Tibet Day
Thondup Tsering, President of the Original Tibet Association of Massachusetts, reported on the Tenth Annual Tibet Day Celebration and Walk.  The 10 AM flag raising at Town Hall and walk from Amherst to Northampton held on Tuesday, March 10 commemorated the 61st anniversary of the uprising of Tibetans against their occupation by China.  Over one million Tibetans lost their lives in the uprising. The council voted 12-0 (Schrieber arrived late) to accept the proclamation in support of Tibet Day and a thank you to the 84 year old Dalai Lama.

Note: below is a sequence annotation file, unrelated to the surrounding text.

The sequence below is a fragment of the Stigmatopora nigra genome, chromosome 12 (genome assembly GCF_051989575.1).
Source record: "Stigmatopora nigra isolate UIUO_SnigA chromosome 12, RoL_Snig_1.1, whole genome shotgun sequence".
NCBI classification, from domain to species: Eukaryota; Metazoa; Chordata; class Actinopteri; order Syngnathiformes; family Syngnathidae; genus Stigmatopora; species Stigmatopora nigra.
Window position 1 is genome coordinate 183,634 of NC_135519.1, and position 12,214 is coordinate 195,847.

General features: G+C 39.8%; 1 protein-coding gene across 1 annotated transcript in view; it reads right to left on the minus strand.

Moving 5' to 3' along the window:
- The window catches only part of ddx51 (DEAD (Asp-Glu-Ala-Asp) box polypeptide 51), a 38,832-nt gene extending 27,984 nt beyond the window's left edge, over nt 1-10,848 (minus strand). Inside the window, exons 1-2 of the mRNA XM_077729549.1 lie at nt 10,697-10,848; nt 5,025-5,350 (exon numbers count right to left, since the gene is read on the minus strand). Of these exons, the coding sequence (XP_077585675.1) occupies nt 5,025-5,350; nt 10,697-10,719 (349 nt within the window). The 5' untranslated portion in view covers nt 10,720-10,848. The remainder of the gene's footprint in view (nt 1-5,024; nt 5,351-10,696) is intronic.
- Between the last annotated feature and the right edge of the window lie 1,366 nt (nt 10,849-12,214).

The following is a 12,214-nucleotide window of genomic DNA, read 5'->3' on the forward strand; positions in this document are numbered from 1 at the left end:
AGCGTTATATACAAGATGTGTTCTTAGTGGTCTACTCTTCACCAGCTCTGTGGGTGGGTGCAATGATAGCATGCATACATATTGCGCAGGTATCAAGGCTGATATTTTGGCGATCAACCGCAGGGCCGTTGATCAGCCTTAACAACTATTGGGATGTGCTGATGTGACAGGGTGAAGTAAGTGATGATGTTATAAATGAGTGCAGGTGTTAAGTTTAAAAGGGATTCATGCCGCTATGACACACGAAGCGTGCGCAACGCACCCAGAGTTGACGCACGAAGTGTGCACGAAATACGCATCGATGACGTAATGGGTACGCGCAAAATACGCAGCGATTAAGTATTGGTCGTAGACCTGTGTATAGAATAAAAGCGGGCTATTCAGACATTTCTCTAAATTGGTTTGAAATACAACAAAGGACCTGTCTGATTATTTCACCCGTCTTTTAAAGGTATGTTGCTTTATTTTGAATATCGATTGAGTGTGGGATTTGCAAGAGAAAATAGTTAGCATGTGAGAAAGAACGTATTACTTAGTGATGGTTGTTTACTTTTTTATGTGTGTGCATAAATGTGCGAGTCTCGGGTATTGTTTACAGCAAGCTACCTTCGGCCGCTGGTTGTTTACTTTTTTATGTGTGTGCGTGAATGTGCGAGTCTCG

Public Comment
At public comment period, Meg Gage of District 1, hoped that, in its second year, the Council would put more emphasis on defining and encouraging meaningful public participation, making more use of the three Community Participation Officers.  She presented a nine page memo on this topic written by councilor Mandi-Jo Hanneke (at large) for the Charter Commission. She will forward the memo to the council.

Revised Open Container Bylaw